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Scelsi: Music for Cello Solo / Simonacci

Release Date: 12/01/2017 
Label:  Brilliant Classics   Catalog #: 95355  
Composer:  Giacinto Scelsi
Performer:  Marco Simonacci
Number of Discs: 1 
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Notes and Editorial Reviews

An aristocratic background, Eastern philosophies, private study with Modernist luminaries of the early 20th century and a determined pursuit of solitude: all in their ways contribute to the unique soundworld of Giacinto Scelsi’s music. Despite shunning personal publicity, however, the composer surrounded himself with friends and favorite performers, among them the American-born, Dutch cellist Frances-Marie Uitti who came to represent Scelsi on the world stage in his latter years. To her care he entrusted Trilogy, which forms the main work on this album of solo cello music. Comprising Triphon, Dithome and the Sanskritinspired Ygghur, the Trilogy is still to some extent dependent on the Expressionist language he had learnt from disciples of Read more Schoenbergian serialism, yet already personal to him, and now a classic of 20th-century solo cello repertoire. The album is completed by the two fleeting movements of Voyages from 1974, which deploy disembodied harmonics and other techniques familiar from Scelsi’s music. Read less

Works on This Recording

Trilogia (Die drei Lebensalter des Menschen), for solo cello by Giacinto Scelsi
Performer:  Marco Simonacci (Cello)
Period: 20th Century 
Written: 1957-1965 
Voyages by Giacinto Scelsi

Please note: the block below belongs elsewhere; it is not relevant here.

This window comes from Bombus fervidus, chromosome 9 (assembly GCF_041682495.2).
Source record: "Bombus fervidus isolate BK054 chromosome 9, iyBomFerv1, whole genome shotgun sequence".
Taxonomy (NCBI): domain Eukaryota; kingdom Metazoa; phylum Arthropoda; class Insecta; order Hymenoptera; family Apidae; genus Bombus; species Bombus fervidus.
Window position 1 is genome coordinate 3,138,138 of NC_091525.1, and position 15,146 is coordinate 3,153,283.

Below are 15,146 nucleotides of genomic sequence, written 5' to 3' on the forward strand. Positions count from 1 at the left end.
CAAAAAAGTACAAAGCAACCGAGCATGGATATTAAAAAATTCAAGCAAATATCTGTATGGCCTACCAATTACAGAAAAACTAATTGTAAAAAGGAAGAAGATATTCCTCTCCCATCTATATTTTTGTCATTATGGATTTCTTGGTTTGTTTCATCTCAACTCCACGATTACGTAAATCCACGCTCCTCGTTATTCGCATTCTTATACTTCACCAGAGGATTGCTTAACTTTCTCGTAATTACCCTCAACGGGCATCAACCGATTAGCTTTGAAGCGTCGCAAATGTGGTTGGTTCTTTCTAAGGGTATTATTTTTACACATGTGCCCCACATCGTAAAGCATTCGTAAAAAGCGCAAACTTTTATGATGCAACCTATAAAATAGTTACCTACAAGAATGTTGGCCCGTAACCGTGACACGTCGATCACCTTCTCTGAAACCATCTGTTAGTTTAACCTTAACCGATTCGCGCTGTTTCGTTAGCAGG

Performer:  Marco Simonacci (Cello)
Period: 20th Century 
Written: 1974 

Customer Reviews

Average Customer Review:  1 Customer Review )
 The Strange Cello Music of Giacinto Scelsi December 23, 2017 By Art Music Lady See All My Reviews "The Three Stages of Man are youth-energy-drama (three movements), maturity-thought (one long movement) and a final catharsis (three movements). The last section of the first “stage” is quite busy and edgy-sounding, with jagged musical lines and, later, high-range sustained notes. In the middle section (titled “Dithome”), Scelsi works at first within a very small range of tones, focusing rather on a “wavering” and distorted sound. At about the five-minute mark, however, the music becomes increasingly busy and agitated, perhaps representing a flood of competing thoughts in the mind. Later on, after some repeated tenuto notes, we hear the cellist playing odd chorded figures, followed by more unusual pitch distortions within rapid passages. Muvh of the first piece in the third section, titled “Igghur: Alter,” consists for the most part of these wavering tones in a sequence where the underlying rhythm is constantly in flux. The strange “buzzing” sound in the second piece, “Igghur: Erinnerung,” is a constant feature, around which the cellist apparently taps the body of his or her instrument as it goes along. The two-movement Voyages, dating from 1974, uses similar techniques such as disembodied harmonies and his patented slow, microtonal glissandi. This is especially apparent in the second movement, which almost sounds like someone playing Indian music on a sitar, with its quick wavers played like fluttering tones. Although it’s always difficult to say how much such feelings can be conveyed in music, if one knows these associations it is not difficult to hear them in the playing of Marco Simonacci. His astounding technique and full tone give these works, originally written for Scelsi’s good friend Frances-Marie Uitti, their full measure of both emotional and musical values. Scelsi did not “develop” his music along conventional classical lines, but rather used a continually changing timbre and density of sound to make his points. Thus the average classical aficionado will undoubtedly feel lost listening to these works, but I urge you to give them a try. They may not be to your taste, but they will certainly open up your mind if you give them half a chance. --Lynn Rene Bayley, The Art Music Lounge" Report Abuse
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